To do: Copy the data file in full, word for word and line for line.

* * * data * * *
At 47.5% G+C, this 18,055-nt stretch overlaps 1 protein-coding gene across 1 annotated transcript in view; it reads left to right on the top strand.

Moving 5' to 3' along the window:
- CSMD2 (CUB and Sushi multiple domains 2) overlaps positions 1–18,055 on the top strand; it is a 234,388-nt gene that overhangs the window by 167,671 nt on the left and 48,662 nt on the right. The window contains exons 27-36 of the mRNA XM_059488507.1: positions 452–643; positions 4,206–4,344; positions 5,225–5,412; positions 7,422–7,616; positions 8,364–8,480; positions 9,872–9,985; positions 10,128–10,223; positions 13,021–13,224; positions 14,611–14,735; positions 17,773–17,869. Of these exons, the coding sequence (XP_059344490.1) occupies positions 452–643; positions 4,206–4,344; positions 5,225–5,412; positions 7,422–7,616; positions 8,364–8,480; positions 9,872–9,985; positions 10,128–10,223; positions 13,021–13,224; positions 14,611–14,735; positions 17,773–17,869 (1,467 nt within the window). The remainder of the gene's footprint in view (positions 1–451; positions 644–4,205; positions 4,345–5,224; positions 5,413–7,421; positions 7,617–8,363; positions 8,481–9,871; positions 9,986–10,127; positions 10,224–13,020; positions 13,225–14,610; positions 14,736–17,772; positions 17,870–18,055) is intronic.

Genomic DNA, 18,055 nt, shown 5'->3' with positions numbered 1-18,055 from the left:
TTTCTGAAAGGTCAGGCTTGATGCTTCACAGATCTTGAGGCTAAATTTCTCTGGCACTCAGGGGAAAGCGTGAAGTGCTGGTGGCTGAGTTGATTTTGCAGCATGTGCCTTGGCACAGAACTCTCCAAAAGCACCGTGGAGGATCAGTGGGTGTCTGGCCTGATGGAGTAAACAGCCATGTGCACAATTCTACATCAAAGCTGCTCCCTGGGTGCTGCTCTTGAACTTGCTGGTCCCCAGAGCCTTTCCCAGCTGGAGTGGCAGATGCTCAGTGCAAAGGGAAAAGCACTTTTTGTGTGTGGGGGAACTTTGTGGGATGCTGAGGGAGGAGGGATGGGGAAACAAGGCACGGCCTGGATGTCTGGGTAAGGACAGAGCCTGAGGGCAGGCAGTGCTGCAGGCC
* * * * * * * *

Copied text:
At 47.5% G+C, this 18,055-nt stretch overlaps 1 protein-coding gene across 1 annotated transcript in view; it reads left to right on the top strand.

Moving 5' to 3' along the window:
- CSMD2 (CUB and Sushi multiple domains 2) overlaps positions 1–18,055 on the top strand; it is a 234,388-nt gene that overhangs the window by 167,671 nt on the left and 48,662 nt on the right. The window contains exons 27-36 of the mRNA XM_059488507.1: positions 452–643; positions 4,206–4,344; positions 5,225–5,412; positions 7,422–7,616; positions 8,364–8,480; positions 9,872–9,985; positions 10,128–10,223; positions 13,021–13,224; positions 14,611–14,735; positions 17,773–17,869. Of these exons, the coding sequence (XP_059344490.1) occupies positions 452–643; positions 4,206–4,344; positions 5,225–5,412; positions 7,422–7,616; positions 8,364–8,480; positions 9,872–9,985; positions 10,128–10,223; positions 13,021–13,224; positions 14,611–14,735; positions 17,773–17,869 (1,467 nt within the window). The remainder of the gene's footprint in view (positions 1–451; positions 644–4,205; positions 4,345–5,224; positions 5,413–7,421; positions 7,617–8,363; positions 8,481–9,871; positions 9,986–10,127; positions 10,224–13,020; positions 13,225–14,610; positions 14,736–17,772; positions 17,870–18,055) is intronic.

Genomic DNA, 18,055 nt, shown 5'->3' with positions numbered 1-18,055 from the left:
TTTCTGAAAGGTCAGGCTTGATGCTTCACAGATCTTGAGGCTAAATTTCTCTGGCACTCAGGGGAAAGCGTGAAGTGCTGGTGGCTGAGTTGATTTTGCAGCATGTGCCTTGGCACAGAACTCTCCAAAAGCACCGTGGAGGATCAGTGGGTGTCTGGCCTGATGGAGTAAACAGCCATGTGCACAATTCTACATCAAAGCTGCTCCCTGGGTGCTGCTCTTGAACTTGCTGGTCCCCAGAGCCTTTCCCAGCTGGAGTGGCAGATGCTCAGTGCAAAGGGAAAAGCACTTTTTGTGTGTGGGGGAACTTTGTGGGATGCTGAGGGAGGAGGGATGGGGAAACAAGGCACGGCCTGGATGTCTGGGTAAGGACAGAGCCTGAGGGCAGGCAGTGCTGCAGGCC